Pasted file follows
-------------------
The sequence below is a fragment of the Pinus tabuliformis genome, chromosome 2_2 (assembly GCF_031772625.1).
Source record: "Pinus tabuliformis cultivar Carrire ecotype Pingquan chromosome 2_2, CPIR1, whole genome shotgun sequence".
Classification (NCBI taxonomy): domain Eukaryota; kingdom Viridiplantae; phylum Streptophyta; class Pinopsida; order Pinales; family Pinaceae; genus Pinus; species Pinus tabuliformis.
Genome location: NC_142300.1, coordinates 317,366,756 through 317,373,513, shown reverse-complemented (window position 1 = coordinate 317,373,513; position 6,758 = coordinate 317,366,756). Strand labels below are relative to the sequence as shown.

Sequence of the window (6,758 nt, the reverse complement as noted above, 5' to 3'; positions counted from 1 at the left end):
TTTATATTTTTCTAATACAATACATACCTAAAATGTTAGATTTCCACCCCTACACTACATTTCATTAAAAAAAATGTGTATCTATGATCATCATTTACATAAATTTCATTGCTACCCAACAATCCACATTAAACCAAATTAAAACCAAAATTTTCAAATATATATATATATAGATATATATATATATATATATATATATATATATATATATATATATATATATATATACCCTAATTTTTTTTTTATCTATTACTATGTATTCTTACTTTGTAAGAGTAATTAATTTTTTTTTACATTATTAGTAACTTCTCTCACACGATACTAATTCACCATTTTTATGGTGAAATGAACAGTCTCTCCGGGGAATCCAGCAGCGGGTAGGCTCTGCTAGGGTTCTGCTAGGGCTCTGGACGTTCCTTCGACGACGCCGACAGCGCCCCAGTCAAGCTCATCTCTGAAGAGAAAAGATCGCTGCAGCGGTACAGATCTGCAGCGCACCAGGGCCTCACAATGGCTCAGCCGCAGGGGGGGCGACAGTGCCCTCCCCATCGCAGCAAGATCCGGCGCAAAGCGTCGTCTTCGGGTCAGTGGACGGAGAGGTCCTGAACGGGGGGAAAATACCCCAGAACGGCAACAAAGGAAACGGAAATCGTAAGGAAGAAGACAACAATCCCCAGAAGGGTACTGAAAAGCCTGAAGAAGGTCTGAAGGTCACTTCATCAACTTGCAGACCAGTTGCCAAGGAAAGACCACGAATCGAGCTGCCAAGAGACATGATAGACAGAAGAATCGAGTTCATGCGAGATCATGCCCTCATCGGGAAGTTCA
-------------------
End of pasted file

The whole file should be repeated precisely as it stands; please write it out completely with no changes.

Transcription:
The sequence below is a fragment of the Pinus tabuliformis genome, chromosome 2_2 (assembly GCF_031772625.1).
Source record: "Pinus tabuliformis cultivar Carrire ecotype Pingquan chromosome 2_2, CPIR1, whole genome shotgun sequence".
Classification (NCBI taxonomy): domain Eukaryota; kingdom Viridiplantae; phylum Streptophyta; class Pinopsida; order Pinales; family Pinaceae; genus Pinus; species Pinus tabuliformis.
Genome location: NC_142300.1, coordinates 317,366,756 through 317,373,513, shown reverse-complemented (window position 1 = coordinate 317,373,513; position 6,758 = coordinate 317,366,756). Strand labels below are relative to the sequence as shown.

Sequence of the window (6,758 nt, the reverse complement as noted above, 5' to 3'; positions counted from 1 at the left end):
TTTATATTTTTCTAATACAATACATACCTAAAATGTTAGATTTCCACCCCTACACTACATTTCATTAAAAAAAATGTGTATCTATGATCATCATTTACATAAATTTCATTGCTACCCAACAATCCACATTAAACCAAATTAAAACCAAAATTTTCAAATATATATATATATAGATATATATATATATATATATATATATATATATATATATATATATATATATATATACCCTAATTTTTTTTTTATCTATTACTATGTATTCTTACTTTGTAAGAGTAATTAATTTTTTTTTACATTATTAGTAACTTCTCTCACACGATACTAATTCACCATTTTTATGGTGAAATGAACAGTCTCTCCGGGGAATCCAGCAGCGGGTAGGCTCTGCTAGGGTTCTGCTAGGGCTCTGGACGTTCCTTCGACGACGCCGACAGCGCCCCAGTCAAGCTCATCTCTGAAGAGAAAAGATCGCTGCAGCGGTACAGATCTGCAGCGCACCAGGGCCTCACAATGGCTCAGCCGCAGGGGGGGCGACAGTGCCCTCCCCATCGCAGCAAGATCCGGCGCAAAGCGTCGTCTTCGGGTCAGTGGACGGAGAGGTCCTGAACGGGGGGAAAATACCCCAGAACGGCAACAAAGGAAACGGAAATCGTAAGGAAGAAGACAACAATCCCCAGAAGGGTACTGAAAAGCCTGAAGAAGGTCTGAAGGTCACTTCATCAACTTGCAGACCAGTTGCCAAGGAAAGACCACGAATCGAGCTGCCAAGAGACATGATAGACAGAAGAATCGAGTTCATGCGAGATCATGCCCTCATCGGGAAGTTCA